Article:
Utilizing coal to produce electricity creates fly ash and bottom ash, also known as coal combustion residuals (CCR). Fly ash is comprised of tiny particles removed from our flue gas by emissions control devices. Bottom ash is made up of larger particles, such as sand and small rocks within the coal, collected in the bottoms of boilers.
We have been proactive in our ash management for many years. All of the company’s fly ash handling systems have been converted to dry systems. Dry systems reduce the amount of water entering the landfill and significantly reduce the potential to release contaminants into the environment.
100 percent of Consumers Energy’s bottom ash (approximately 100,000 tons annually) is used to manufacture Portland cement or to replace native materials in landfill construction. About 25 to 30 percent of our fly ash (up to 125,000 tons annually) is used in ready-mix concrete or in Portland cement manufacture.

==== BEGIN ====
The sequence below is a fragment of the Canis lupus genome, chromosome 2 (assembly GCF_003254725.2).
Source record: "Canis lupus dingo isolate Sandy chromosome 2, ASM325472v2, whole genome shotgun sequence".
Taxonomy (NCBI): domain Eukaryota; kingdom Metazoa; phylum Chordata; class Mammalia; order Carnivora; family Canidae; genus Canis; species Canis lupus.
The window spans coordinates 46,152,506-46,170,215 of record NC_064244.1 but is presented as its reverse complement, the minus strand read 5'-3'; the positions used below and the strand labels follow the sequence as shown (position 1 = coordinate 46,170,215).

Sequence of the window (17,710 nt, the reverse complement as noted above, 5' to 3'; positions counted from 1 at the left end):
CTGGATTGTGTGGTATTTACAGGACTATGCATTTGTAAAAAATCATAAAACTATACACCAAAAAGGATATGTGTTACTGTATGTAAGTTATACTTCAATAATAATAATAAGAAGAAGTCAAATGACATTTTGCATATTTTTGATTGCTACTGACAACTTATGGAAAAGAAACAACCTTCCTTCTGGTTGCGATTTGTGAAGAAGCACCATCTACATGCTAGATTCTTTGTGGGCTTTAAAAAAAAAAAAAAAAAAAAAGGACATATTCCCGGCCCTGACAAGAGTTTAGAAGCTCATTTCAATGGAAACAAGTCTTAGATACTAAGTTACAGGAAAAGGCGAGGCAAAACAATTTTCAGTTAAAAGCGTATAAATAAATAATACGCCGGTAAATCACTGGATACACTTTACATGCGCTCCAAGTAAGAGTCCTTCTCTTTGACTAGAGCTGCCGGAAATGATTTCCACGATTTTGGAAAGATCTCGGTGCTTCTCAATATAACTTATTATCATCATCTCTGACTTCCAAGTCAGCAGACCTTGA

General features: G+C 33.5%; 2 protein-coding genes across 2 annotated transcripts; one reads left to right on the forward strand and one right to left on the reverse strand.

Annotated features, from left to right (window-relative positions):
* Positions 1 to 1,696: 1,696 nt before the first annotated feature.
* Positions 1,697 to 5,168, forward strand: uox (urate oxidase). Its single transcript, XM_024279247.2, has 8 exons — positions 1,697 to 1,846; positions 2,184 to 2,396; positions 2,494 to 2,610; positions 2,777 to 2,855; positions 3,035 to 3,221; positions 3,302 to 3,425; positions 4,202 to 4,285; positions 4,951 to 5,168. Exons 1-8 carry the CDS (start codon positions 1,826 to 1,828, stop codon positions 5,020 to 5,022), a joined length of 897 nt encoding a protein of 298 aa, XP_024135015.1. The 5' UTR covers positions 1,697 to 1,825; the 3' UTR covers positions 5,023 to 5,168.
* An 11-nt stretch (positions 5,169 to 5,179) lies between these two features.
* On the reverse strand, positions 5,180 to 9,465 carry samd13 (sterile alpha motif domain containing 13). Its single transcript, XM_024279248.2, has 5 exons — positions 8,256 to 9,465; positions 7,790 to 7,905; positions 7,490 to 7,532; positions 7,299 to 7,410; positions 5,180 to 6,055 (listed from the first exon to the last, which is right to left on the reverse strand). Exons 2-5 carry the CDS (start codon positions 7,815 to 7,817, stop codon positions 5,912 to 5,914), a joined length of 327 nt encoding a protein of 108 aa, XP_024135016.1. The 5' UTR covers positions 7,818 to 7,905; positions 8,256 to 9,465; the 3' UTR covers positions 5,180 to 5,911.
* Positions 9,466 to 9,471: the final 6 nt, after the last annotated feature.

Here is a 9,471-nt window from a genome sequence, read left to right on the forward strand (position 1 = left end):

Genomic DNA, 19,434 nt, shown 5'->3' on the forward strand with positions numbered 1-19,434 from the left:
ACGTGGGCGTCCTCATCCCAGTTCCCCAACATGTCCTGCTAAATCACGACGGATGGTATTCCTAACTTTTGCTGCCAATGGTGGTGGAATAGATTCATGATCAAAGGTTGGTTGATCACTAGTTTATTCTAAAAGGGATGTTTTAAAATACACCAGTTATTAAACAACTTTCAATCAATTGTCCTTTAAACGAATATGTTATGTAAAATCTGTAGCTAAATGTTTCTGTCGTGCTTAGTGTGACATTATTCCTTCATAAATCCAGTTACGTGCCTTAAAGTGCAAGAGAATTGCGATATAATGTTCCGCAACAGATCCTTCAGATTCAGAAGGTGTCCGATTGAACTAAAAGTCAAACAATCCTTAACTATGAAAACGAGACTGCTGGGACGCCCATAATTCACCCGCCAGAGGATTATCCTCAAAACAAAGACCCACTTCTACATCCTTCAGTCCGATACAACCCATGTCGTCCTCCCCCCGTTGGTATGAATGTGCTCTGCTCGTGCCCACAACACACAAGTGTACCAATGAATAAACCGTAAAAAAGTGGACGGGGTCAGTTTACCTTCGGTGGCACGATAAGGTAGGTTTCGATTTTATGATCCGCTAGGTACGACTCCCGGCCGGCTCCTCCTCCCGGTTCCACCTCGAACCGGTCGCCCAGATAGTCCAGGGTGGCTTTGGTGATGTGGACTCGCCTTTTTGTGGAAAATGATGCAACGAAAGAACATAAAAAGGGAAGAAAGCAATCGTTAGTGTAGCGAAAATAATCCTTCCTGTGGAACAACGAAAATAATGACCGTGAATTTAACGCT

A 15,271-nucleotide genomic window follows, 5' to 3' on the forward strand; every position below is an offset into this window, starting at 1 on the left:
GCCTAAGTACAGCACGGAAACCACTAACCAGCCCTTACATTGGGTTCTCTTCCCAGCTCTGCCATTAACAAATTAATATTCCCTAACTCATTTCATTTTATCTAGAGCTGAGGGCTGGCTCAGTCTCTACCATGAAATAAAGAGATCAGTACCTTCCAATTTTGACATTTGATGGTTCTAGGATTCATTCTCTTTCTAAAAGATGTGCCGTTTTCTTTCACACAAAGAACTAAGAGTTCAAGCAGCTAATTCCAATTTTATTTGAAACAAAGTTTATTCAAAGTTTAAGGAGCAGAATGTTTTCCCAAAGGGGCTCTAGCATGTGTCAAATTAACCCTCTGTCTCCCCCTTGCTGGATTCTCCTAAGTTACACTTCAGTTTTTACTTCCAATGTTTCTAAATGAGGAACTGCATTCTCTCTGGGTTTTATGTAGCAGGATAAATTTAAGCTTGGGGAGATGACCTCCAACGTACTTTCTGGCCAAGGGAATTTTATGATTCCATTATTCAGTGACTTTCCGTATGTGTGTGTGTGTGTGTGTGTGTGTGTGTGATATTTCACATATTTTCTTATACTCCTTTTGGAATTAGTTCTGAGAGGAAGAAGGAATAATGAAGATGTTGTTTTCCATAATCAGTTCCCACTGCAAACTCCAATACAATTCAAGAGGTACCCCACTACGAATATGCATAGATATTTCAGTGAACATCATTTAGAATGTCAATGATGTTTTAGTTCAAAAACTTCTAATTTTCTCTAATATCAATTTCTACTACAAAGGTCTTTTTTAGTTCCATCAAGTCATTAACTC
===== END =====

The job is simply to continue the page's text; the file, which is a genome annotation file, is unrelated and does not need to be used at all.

All of our fly ash that is not beneficially used is disposed of in landfills permitted and inspected by the Michigan Department of Environmental Quality (MDEQ). Bottom ash is temporarily stored in surface impoundments which are inspected by the MDEQ and third-party registered professional engineers to ensure safe and reliable operation.
All of our disposal facilities are subject to water quality monitoring requirements under MDEQ approved hydrogeological monitoring plans. However, groundwater monitoring requirements are waived at the JR Whiting Land Disposal Facility based on a successful demonstration to the MDEQ that geological conditions preclude contamination from entering the underlying aquifer.
Closure plans for all disposal facilities are also approved by the MDEQ. To ensure disposal unit closure performance, Consumers Energy maintains a $1 million bond for each area with the MDEQ as a beneficiary and maintains a perpetual care fund with defined contributions made each quarter. Finally, closed landfills will be monitored for at least the next 30 years to ensure environmental protections are maintained.
Updated October 2013